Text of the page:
One of my most popular posts last year was 8 Writing-Themed Halloween Costumes. So after some brain-storming I’ve come up with 8 more for this Halloween.
If I was going to a Halloween party as a writer, Janet Evanovich would be my first choice. I love her Stephanie Plum novels and re-read all 18 over the summer. A cute, short red wig, a black motorcycle jacket and black Converse sneakers make an easy Janet ‘costume’.
Another option would be to dress as Stephanie Plum – the title character of her ‘Plum’ novels. To become Stephanie, I’d wear a brunette curly wig, a fitted t-shirt, jeans and Converse sneakers. I’d complete the costume with a black shoulder bag filled with the essentials – hairspray, mascara, pepper spray and a stun-gun (with a dead battery). For the guys, Evanovich offers plenty of great characters to choose from – Joe Morelli – laid back cop; Ranger – sexy swat guy; Mooner – stoned hippy; and don’t forget Sally Sweet – no words except Janet’s do Sally Sweet’s description justice
Another writer I adore, isn’t really a writer at all, she only played one on TV – Angela Lansbury as Jessica Fletcher from Murder She Wrote. Going to a party as Jessica Fletcher requires a classic trench coat, a silk scarf and an all-purpose pocketbook.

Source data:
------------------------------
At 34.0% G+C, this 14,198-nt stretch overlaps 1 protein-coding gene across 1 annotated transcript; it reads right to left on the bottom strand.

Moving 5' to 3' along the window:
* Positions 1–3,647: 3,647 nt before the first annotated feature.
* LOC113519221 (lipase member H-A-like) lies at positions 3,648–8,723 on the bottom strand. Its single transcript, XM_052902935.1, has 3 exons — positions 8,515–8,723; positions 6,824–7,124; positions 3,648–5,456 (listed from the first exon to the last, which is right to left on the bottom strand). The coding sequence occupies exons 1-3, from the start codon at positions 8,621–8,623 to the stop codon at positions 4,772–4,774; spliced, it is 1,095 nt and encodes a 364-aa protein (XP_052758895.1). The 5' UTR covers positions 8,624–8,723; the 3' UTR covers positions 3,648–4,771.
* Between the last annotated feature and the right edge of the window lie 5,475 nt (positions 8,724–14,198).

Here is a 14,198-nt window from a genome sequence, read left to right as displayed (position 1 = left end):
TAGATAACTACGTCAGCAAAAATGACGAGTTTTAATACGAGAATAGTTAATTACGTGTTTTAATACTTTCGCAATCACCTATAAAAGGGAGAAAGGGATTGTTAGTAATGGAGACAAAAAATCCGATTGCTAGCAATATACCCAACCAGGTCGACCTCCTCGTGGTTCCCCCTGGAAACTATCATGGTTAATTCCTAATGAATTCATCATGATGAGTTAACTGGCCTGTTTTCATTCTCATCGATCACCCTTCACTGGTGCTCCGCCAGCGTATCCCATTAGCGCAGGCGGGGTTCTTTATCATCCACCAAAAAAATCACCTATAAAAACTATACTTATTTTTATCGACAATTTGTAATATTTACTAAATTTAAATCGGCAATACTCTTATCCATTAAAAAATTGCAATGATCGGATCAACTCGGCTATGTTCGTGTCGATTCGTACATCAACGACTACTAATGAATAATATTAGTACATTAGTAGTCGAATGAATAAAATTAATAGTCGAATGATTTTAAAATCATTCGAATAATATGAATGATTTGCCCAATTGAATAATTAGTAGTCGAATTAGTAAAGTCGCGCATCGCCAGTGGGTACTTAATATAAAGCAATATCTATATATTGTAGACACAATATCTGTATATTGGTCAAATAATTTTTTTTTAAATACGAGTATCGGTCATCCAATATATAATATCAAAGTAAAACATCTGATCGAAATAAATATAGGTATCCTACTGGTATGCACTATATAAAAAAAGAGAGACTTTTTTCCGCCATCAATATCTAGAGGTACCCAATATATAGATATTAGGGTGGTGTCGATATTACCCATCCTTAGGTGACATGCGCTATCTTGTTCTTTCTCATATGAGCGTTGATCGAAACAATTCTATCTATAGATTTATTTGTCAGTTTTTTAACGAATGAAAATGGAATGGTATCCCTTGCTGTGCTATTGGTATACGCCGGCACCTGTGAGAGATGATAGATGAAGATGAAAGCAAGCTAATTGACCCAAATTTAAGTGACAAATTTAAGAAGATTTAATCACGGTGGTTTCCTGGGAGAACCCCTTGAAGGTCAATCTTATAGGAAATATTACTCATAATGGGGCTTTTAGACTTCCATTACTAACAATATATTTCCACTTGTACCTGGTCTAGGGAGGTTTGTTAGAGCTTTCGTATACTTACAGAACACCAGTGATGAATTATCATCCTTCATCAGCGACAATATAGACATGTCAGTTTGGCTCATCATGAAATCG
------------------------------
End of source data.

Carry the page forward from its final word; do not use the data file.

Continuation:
For this next idea, I’d use a plain white sheet, but not to make a ghost costume; I’d use it to make a blank sheet of paper.
Or instead of going as a blank sheet of paper, I could write my favorite excerpt from my novel on the sheet and go as my own manuscript.
A square cardboard box worn around my chest is ‘writer’s block’ -insert groan here
The simplest costume I came up with this year is ‘blogger‘. I’d wear whatever I wanted and just add my laptop bag.
And my final costume idea comes with the following disclaimer – I’ve never read this book! – 50 Shades of Grey. My costume for this book involves three shades of grey eye shadow, three shades of grey nail polish, grey hair extensions, grey layered clothing and a grey scarf. I’m sure this doesn’t do justice to what the book is actually about, but it’s a symbolic costume and what’s more writerly than symbolism?